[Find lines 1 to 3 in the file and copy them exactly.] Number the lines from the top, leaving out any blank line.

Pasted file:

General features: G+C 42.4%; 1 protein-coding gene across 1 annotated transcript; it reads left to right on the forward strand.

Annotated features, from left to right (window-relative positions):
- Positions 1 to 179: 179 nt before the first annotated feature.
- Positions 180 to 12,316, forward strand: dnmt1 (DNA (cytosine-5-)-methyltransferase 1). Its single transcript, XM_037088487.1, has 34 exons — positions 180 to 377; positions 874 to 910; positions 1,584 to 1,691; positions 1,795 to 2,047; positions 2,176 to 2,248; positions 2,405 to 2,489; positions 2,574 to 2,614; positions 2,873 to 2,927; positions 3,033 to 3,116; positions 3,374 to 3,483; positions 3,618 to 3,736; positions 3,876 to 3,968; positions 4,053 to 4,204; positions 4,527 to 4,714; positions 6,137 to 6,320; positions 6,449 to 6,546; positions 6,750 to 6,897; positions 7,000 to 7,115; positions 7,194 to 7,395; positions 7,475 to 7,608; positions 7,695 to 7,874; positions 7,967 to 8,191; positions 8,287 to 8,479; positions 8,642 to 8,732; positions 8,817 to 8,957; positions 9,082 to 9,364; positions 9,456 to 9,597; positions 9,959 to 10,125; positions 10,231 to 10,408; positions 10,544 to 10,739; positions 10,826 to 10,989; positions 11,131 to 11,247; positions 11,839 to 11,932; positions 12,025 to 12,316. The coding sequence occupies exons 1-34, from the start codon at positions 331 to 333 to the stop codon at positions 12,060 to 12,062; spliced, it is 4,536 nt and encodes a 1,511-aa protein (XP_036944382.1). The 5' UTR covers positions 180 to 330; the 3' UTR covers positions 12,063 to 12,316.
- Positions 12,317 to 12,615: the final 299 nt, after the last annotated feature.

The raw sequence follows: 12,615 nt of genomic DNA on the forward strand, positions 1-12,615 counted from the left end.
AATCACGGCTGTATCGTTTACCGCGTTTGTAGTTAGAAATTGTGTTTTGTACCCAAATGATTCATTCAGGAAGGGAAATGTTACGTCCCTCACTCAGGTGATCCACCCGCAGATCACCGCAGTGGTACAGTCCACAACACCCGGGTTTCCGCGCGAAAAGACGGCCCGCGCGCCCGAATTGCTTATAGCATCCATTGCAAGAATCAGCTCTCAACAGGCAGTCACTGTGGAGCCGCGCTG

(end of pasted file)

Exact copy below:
General features: G+C 42.4%; 1 protein-coding gene across 1 annotated transcript; it reads left to right on the forward strand.

Annotated features, from left to right (window-relative positions):
- Positions 1 to 179: 179 nt before the first annotated feature.